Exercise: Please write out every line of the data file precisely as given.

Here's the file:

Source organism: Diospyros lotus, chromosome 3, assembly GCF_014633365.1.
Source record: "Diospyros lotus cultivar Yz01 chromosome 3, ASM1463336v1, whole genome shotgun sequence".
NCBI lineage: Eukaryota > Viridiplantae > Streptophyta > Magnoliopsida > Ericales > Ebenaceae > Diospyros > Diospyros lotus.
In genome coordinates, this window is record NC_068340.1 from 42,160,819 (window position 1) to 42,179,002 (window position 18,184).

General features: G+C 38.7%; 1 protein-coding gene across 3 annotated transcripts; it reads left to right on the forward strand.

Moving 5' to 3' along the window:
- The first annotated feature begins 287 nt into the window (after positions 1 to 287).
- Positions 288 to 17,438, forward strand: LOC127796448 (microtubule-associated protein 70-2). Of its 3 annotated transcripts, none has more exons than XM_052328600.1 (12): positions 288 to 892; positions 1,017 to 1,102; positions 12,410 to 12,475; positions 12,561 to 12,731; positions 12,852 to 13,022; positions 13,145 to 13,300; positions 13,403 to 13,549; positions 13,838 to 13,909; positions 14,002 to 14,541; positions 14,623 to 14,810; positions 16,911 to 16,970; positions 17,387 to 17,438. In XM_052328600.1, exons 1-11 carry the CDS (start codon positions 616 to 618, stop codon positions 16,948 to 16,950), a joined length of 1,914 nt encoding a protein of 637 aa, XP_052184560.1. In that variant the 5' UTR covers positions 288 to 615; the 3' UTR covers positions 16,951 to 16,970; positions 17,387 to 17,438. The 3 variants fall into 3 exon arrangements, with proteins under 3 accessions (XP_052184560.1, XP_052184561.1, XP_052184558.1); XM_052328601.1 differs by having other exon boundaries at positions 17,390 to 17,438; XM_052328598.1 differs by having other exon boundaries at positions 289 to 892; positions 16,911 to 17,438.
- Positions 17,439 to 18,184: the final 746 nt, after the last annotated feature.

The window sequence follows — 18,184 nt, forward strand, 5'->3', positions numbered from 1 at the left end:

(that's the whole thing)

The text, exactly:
Source organism: Diospyros lotus, chromosome 3, assembly GCF_014633365.1.
Source record: "Diospyros lotus cultivar Yz01 chromosome 3, ASM1463336v1, whole genome shotgun sequence".
NCBI lineage: Eukaryota > Viridiplantae > Streptophyta > Magnoliopsida > Ericales > Ebenaceae > Diospyros > Diospyros lotus.
In genome coordinates, this window is record NC_068340.1 from 42,160,819 (window position 1) to 42,179,002 (window position 18,184).

General features: G+C 38.7%; 1 protein-coding gene across 3 annotated transcripts; it reads left to right on the forward strand.

Moving 5' to 3' along the window:
- The first annotated feature begins 287 nt into the window (after positions 1 to 287).
- Positions 288 to 17,438, forward strand: LOC127796448 (microtubule-associated protein 70-2). Of its 3 annotated transcripts, none has more exons than XM_052328600.1 (12): positions 288 to 892; positions 1,017 to 1,102; positions 12,410 to 12,475; positions 12,561 to 12,731; positions 12,852 to 13,022; positions 13,145 to 13,300; positions 13,403 to 13,549; positions 13,838 to 13,909; positions 14,002 to 14,541; positions 14,623 to 14,810; positions 16,911 to 16,970; positions 17,387 to 17,438. In XM_052328600.1, exons 1-11 carry the CDS (start codon positions 616 to 618, stop codon positions 16,948 to 16,950), a joined length of 1,914 nt encoding a protein of 637 aa, XP_052184560.1. In that variant the 5' UTR covers positions 288 to 615; the 3' UTR covers positions 16,951 to 16,970; positions 17,387 to 17,438. The 3 variants fall into 3 exon arrangements, with proteins under 3 accessions (XP_052184560.1, XP_052184561.1, XP_052184558.1); XM_052328601.1 differs by having other exon boundaries at positions 17,390 to 17,438; XM_052328598.1 differs by having other exon boundaries at positions 289 to 892; positions 16,911 to 17,438.
- Positions 17,439 to 18,184: the final 746 nt, after the last annotated feature.

The window sequence follows — 18,184 nt, forward strand, 5'->3', positions numbered from 1 at the left end: